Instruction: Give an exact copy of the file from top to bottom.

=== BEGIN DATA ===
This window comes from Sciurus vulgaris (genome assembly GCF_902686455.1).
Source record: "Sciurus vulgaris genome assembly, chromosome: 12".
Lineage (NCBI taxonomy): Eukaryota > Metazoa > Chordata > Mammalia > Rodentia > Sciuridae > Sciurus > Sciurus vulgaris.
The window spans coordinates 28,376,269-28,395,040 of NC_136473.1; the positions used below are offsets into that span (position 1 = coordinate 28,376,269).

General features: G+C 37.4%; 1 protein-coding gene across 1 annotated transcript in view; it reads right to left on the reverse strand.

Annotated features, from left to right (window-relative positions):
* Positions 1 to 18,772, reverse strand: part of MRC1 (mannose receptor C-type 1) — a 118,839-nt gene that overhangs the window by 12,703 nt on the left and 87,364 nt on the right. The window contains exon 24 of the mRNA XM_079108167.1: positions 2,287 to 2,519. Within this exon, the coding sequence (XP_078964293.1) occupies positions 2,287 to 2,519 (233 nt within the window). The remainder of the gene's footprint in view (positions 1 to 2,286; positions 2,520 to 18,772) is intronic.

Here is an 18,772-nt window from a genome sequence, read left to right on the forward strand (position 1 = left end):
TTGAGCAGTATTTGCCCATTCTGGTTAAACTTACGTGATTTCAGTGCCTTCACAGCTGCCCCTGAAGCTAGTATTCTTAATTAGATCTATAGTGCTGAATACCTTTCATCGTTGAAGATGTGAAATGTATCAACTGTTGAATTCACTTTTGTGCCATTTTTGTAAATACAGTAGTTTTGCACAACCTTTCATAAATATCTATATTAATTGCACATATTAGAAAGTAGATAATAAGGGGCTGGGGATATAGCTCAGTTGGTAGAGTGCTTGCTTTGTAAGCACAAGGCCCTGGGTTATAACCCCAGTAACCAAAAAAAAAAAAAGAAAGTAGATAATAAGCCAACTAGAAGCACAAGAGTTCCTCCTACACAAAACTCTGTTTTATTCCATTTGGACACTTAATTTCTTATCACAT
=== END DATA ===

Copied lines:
This window comes from Sciurus vulgaris (genome assembly GCF_902686455.1).
Source record: "Sciurus vulgaris genome assembly, chromosome: 12".
Lineage (NCBI taxonomy): Eukaryota > Metazoa > Chordata > Mammalia > Rodentia > Sciuridae > Sciurus > Sciurus vulgaris.
The window spans coordinates 28,376,269-28,395,040 of NC_136473.1; the positions used below are offsets into that span (position 1 = coordinate 28,376,269).

General features: G+C 37.4%; 1 protein-coding gene across 1 annotated transcript in view; it reads right to left on the reverse strand.

Annotated features, from left to right (window-relative positions):
* Positions 1 to 18,772, reverse strand: part of MRC1 (mannose receptor C-type 1) — a 118,839-nt gene that overhangs the window by 12,703 nt on the left and 87,364 nt on the right. The window contains exon 24 of the mRNA XM_079108167.1: positions 2,287 to 2,519. Within this exon, the coding sequence (XP_078964293.1) occupies positions 2,287 to 2,519 (233 nt within the window). The remainder of the gene's footprint in view (positions 1 to 2,286; positions 2,520 to 18,772) is intronic.

Here is an 18,772-nt window from a genome sequence, read left to right on the forward strand (position 1 = left end):
TTGAGCAGTATTTGCCCATTCTGGTTAAACTTACGTGATTTCAGTGCCTTCACAGCTGCCCCTGAAGCTAGTATTCTTAATTAGATCTATAGTGCTGAATACCTTTCATCGTTGAAGATGTGAAATGTATCAACTGTTGAATTCACTTTTGTGCCATTTTTGTAAATACAGTAGTTTTGCACAACCTTTCATAAATATCTATATTAATTGCACATATTAGAAAGTAGATAATAAGGGGCTGGGGATATAGCTCAGTTGGTAGAGTGCTTGCTTTGTAAGCACAAGGCCCTGGGTTATAACCCCAGTAACCAAAAAAAAAAAAAGAAAGTAGATAATAAGCCAACTAGAAGCACAAGAGTTCCTCCTACACAAAACTCTGTTTTATTCCATTTGGACACTTAATTTCTTATCACAT